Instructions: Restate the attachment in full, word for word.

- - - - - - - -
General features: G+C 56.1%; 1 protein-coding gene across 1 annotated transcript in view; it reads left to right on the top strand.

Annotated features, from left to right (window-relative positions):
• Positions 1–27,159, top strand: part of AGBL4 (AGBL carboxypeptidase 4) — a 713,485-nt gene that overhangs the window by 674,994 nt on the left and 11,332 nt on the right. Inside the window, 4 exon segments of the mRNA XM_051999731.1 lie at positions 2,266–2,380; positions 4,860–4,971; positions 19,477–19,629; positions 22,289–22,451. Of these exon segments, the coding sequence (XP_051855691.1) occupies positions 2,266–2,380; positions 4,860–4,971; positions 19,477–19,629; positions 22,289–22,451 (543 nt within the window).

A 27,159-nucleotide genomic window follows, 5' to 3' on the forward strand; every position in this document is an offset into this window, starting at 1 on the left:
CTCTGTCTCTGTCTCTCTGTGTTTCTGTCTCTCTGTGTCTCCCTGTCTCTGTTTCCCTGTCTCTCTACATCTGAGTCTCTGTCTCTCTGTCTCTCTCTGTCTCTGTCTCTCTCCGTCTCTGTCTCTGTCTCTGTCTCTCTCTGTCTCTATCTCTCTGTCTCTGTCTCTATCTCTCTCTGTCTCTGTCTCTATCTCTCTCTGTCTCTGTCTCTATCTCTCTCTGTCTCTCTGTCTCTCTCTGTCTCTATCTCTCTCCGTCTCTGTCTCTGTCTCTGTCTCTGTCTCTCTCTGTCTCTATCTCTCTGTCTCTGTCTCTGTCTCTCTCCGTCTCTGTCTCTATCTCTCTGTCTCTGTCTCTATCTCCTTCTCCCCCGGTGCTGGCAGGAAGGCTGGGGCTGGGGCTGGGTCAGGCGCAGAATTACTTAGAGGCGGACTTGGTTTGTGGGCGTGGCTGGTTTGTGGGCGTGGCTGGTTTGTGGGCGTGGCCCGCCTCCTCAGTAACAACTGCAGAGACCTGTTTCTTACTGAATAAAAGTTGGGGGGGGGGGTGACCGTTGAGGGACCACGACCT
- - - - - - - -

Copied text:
General features: G+C 56.1%; 1 protein-coding gene across 1 annotated transcript in view; it reads left to right on the top strand.

Annotated features, from left to right (window-relative positions):
• Positions 1–27,159, top strand: part of AGBL4 (AGBL carboxypeptidase 4) — a 713,485-nt gene that overhangs the window by 674,994 nt on the left and 11,332 nt on the right. Inside the window, 4 exon segments of the mRNA XM_051999731.1 lie at positions 2,266–2,380; positions 4,860–4,971; positions 19,477–19,629; positions 22,289–22,451. Of these exon segments, the coding sequence (XP_051855691.1) occupies positions 2,266–2,380; positions 4,860–4,971; positions 19,477–19,629; positions 22,289–22,451 (543 nt within the window).

A 27,159-nucleotide genomic window follows, 5' to 3' on the forward strand; every position in this document is an offset into this window, starting at 1 on the left:
CTCTGTCTCTGTCTCTCTGTGTTTCTGTCTCTCTGTGTCTCCCTGTCTCTGTTTCCCTGTCTCTCTACATCTGAGTCTCTGTCTCTCTGTCTCTCTCTGTCTCTGTCTCTCTCCGTCTCTGTCTCTGTCTCTGTCTCTCTCTGTCTCTATCTCTCTGTCTCTGTCTCTATCTCTCTCTGTCTCTGTCTCTATCTCTCTCTGTCTCTGTCTCTATCTCTCTCTGTCTCTCTGTCTCTCTCTGTCTCTATCTCTCTCCGTCTCTGTCTCTGTCTCTGTCTCTGTCTCTCTCTGTCTCTATCTCTCTGTCTCTGTCTCTGTCTCTCTCCGTCTCTGTCTCTATCTCTCTGTCTCTGTCTCTATCTCCTTCTCCCCCGGTGCTGGCAGGAAGGCTGGGGCTGGGGCTGGGTCAGGCGCAGAATTACTTAGAGGCGGACTTGGTTTGTGGGCGTGGCTGGTTTGTGGGCGTGGCTGGTTTGTGGGCGTGGCCCGCCTCCTCAGTAACAACTGCAGAGACCTGTTTCTTACTGAATAAAAGTTGGGGGGGGGGGTGACCGTTGAGGGACCACGACCT